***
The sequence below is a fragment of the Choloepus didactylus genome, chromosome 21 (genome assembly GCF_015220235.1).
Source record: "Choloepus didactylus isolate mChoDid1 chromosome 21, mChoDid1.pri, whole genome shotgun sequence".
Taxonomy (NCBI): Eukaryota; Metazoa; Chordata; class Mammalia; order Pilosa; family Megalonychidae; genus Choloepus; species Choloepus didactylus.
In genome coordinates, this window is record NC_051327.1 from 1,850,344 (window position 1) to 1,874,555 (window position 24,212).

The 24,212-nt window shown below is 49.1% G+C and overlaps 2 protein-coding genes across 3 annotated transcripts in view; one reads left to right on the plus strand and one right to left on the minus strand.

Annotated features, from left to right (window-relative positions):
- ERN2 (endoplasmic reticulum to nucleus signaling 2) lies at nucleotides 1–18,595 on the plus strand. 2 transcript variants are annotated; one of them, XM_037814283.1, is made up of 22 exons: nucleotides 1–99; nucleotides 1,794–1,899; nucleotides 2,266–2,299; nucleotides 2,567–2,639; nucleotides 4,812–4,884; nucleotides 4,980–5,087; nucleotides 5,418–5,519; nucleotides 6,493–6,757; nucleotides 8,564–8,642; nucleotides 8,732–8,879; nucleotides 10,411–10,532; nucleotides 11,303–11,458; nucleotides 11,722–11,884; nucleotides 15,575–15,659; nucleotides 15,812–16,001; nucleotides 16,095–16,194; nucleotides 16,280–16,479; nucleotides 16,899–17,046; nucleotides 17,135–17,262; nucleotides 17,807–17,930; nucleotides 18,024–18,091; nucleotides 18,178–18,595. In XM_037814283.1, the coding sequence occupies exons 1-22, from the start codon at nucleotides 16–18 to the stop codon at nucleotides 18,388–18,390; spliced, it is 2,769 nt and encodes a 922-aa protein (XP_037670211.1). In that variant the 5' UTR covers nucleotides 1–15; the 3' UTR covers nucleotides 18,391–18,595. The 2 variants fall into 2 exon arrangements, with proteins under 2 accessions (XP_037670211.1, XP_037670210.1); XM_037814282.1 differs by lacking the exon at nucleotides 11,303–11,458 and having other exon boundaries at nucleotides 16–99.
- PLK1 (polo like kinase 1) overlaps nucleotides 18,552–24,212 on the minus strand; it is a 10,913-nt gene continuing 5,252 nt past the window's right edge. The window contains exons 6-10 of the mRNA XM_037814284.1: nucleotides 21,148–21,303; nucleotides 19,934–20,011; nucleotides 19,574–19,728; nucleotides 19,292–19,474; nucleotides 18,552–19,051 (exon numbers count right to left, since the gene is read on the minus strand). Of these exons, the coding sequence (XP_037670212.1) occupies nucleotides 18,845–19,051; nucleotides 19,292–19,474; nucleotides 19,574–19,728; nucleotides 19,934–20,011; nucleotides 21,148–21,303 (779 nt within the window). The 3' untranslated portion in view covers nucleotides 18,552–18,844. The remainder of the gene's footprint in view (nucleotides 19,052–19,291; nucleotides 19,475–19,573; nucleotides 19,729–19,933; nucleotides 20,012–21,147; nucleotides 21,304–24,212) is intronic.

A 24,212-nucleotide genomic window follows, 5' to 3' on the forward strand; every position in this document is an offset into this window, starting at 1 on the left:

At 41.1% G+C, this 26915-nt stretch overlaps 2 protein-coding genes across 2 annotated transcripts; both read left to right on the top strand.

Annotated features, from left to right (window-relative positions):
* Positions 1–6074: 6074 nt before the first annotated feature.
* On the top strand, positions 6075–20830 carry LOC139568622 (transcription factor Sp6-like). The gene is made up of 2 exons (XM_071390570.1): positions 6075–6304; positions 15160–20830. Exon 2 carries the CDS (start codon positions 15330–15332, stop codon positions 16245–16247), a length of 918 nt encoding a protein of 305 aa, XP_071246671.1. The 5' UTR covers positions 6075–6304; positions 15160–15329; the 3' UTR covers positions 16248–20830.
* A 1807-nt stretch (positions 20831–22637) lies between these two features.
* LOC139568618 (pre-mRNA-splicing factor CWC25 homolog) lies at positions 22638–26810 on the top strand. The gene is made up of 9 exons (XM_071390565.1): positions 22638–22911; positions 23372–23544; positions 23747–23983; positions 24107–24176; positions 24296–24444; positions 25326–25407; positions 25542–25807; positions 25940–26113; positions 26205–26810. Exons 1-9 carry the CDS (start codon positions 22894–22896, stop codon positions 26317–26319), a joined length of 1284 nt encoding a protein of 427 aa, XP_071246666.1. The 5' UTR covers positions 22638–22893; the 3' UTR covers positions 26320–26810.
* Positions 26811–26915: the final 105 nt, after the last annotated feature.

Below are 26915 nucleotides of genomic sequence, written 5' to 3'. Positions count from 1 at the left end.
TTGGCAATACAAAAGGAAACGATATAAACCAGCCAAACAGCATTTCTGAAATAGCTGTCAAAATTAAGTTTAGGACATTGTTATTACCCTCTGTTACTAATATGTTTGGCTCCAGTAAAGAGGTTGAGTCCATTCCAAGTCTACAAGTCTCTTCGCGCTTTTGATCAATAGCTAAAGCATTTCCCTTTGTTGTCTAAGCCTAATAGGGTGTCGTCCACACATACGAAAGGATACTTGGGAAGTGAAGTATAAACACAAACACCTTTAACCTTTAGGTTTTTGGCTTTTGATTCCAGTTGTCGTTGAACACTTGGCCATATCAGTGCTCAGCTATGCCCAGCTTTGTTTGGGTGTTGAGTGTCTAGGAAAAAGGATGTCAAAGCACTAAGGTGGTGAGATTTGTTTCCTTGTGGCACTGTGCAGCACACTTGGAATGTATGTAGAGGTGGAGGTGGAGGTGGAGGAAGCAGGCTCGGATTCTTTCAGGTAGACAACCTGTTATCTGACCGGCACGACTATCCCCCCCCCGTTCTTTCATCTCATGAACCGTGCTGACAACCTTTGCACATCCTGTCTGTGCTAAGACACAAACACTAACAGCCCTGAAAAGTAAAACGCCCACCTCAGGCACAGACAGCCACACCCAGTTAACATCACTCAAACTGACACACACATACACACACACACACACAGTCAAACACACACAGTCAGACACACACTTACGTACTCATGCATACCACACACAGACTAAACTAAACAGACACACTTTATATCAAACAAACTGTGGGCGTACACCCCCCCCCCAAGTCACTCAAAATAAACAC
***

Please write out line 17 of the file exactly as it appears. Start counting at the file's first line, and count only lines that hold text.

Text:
Below are 26915 nucleotides of genomic sequence, written 5' to 3'. Positions count from 1 at the left end.